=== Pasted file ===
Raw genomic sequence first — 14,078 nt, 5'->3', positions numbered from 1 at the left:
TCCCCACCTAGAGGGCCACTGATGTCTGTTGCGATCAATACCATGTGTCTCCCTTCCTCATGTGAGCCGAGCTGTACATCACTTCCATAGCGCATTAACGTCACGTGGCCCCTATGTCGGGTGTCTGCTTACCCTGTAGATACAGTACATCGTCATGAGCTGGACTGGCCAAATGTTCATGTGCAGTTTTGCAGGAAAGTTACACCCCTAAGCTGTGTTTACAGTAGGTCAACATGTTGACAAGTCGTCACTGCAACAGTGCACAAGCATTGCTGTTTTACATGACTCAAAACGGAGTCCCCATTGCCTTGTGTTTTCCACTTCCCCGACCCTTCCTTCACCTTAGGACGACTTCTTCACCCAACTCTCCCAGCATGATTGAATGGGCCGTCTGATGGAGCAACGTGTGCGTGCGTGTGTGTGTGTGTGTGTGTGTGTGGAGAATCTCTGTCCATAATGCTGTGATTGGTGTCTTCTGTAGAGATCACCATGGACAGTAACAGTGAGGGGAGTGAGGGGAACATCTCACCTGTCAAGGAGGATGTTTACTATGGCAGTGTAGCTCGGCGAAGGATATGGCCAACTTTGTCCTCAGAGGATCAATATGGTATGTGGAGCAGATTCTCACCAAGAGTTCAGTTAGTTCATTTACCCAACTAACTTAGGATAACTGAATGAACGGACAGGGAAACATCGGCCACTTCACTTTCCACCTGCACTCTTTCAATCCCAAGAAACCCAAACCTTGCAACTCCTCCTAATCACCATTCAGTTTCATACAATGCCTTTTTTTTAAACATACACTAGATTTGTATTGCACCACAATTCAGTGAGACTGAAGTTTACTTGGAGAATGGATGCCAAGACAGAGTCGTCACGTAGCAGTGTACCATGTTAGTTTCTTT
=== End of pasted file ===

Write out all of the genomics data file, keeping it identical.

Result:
Raw genomic sequence first — 14,078 nt, 5'->3', positions numbered from 1 at the left:
TCCCCACCTAGAGGGCCACTGATGTCTGTTGCGATCAATACCATGTGTCTCCCTTCCTCATGTGAGCCGAGCTGTACATCACTTCCATAGCGCATTAACGTCACGTGGCCCCTATGTCGGGTGTCTGCTTACCCTGTAGATACAGTACATCGTCATGAGCTGGACTGGCCAAATGTTCATGTGCAGTTTTGCAGGAAAGTTACACCCCTAAGCTGTGTTTACAGTAGGTCAACATGTTGACAAGTCGTCACTGCAACAGTGCACAAGCATTGCTGTTTTACATGACTCAAAACGGAGTCCCCATTGCCTTGTGTTTTCCACTTCCCCGACCCTTCCTTCACCTTAGGACGACTTCTTCACCCAACTCTCCCAGCATGATTGAATGGGCCGTCTGATGGAGCAACGTGTGCGTGCGTGTGTGTGTGTGTGTGTGTGTGTGGAGAATCTCTGTCCATAATGCTGTGATTGGTGTCTTCTGTAGAGATCACCATGGACAGTAACAGTGAGGGGAGTGAGGGGAACATCTCACCTGTCAAGGAGGATGTTTACTATGGCAGTGTAGCTCGGCGAAGGATATGGCCAACTTTGTCCTCAGAGGATCAATATGGTATGTGGAGCAGATTCTCACCAAGAGTTCAGTTAGTTCATTTACCCAACTAACTTAGGATAACTGAATGAACGGACAGGGAAACATCGGCCACTTCACTTTCCACCTGCACTCTTTCAATCCCAAGAAACCCAAACCTTGCAACTCCTCCTAATCACCATTCAGTTTCATACAATGCCTTTTTTTTAAACATACACTAGATTTGTATTGCACCACAATTCAGTGAGACTGAAGTTTACTTGGAGAATGGATGCCAAGACAGAGTCGTCACGTAGCAGTGTACCATGTTAGTTTCTTT